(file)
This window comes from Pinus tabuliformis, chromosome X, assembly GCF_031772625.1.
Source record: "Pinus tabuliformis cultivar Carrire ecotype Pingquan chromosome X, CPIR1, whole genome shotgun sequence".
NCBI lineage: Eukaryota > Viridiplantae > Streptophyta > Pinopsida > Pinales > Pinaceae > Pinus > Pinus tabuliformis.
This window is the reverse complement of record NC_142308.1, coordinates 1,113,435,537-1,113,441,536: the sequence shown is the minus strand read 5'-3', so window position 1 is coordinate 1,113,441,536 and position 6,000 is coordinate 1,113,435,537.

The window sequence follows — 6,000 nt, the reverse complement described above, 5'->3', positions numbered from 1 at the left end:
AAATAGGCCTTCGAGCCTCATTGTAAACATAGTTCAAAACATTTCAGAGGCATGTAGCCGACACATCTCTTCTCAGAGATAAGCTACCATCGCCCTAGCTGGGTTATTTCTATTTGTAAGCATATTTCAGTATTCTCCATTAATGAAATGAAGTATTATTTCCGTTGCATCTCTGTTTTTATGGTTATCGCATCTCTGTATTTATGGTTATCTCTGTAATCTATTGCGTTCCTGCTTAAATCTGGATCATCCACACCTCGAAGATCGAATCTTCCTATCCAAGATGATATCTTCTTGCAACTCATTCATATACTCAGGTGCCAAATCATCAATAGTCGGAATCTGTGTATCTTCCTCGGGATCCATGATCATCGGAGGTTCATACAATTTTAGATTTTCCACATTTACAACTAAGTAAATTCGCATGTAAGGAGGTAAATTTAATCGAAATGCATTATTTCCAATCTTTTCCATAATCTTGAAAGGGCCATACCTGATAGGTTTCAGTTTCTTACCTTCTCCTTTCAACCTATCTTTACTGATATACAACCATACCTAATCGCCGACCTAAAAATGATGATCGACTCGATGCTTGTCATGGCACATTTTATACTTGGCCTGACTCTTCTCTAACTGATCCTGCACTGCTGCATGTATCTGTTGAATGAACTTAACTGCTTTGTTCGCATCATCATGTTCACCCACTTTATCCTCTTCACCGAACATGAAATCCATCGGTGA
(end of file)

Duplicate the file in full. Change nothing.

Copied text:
This window comes from Pinus tabuliformis, chromosome X, assembly GCF_031772625.1.
Source record: "Pinus tabuliformis cultivar Carrire ecotype Pingquan chromosome X, CPIR1, whole genome shotgun sequence".
NCBI lineage: Eukaryota > Viridiplantae > Streptophyta > Pinopsida > Pinales > Pinaceae > Pinus > Pinus tabuliformis.
This window is the reverse complement of record NC_142308.1, coordinates 1,113,435,537-1,113,441,536: the sequence shown is the minus strand read 5'-3', so window position 1 is coordinate 1,113,441,536 and position 6,000 is coordinate 1,113,435,537.

The window sequence follows — 6,000 nt, the reverse complement described above, 5'->3', positions numbered from 1 at the left end:
AAATAGGCCTTCGAGCCTCATTGTAAACATAGTTCAAAACATTTCAGAGGCATGTAGCCGACACATCTCTTCTCAGAGATAAGCTACCATCGCCCTAGCTGGGTTATTTCTATTTGTAAGCATATTTCAGTATTCTCCATTAATGAAATGAAGTATTATTTCCGTTGCATCTCTGTTTTTATGGTTATCGCATCTCTGTATTTATGGTTATCTCTGTAATCTATTGCGTTCCTGCTTAAATCTGGATCATCCACACCTCGAAGATCGAATCTTCCTATCCAAGATGATATCTTCTTGCAACTCATTCATATACTCAGGTGCCAAATCATCAATAGTCGGAATCTGTGTATCTTCCTCGGGATCCATGATCATCGGAGGTTCATACAATTTTAGATTTTCCACATTTACAACTAAGTAAATTCGCATGTAAGGAGGTAAATTTAATCGAAATGCATTATTTCCAATCTTTTCCATAATCTTGAAAGGGCCATACCTGATAGGTTTCAGTTTCTTACCTTCTCCTTTCAACCTATCTTTACTGATATACAACCATACCTAATCGCCGACCTAAAAATGATGATCGACTCGATGCTTGTCATGGCACATTTTATACTTGGCCTGACTCTTCTCTAACTGATCCTGCACTGCTGCATGTATCTGTTGAATGAACTTAACTGCTTTGTTCGCATCATCATGTTCACCCACTTTATCCTCTTCACCGAACATGAAATCCATCGGTGA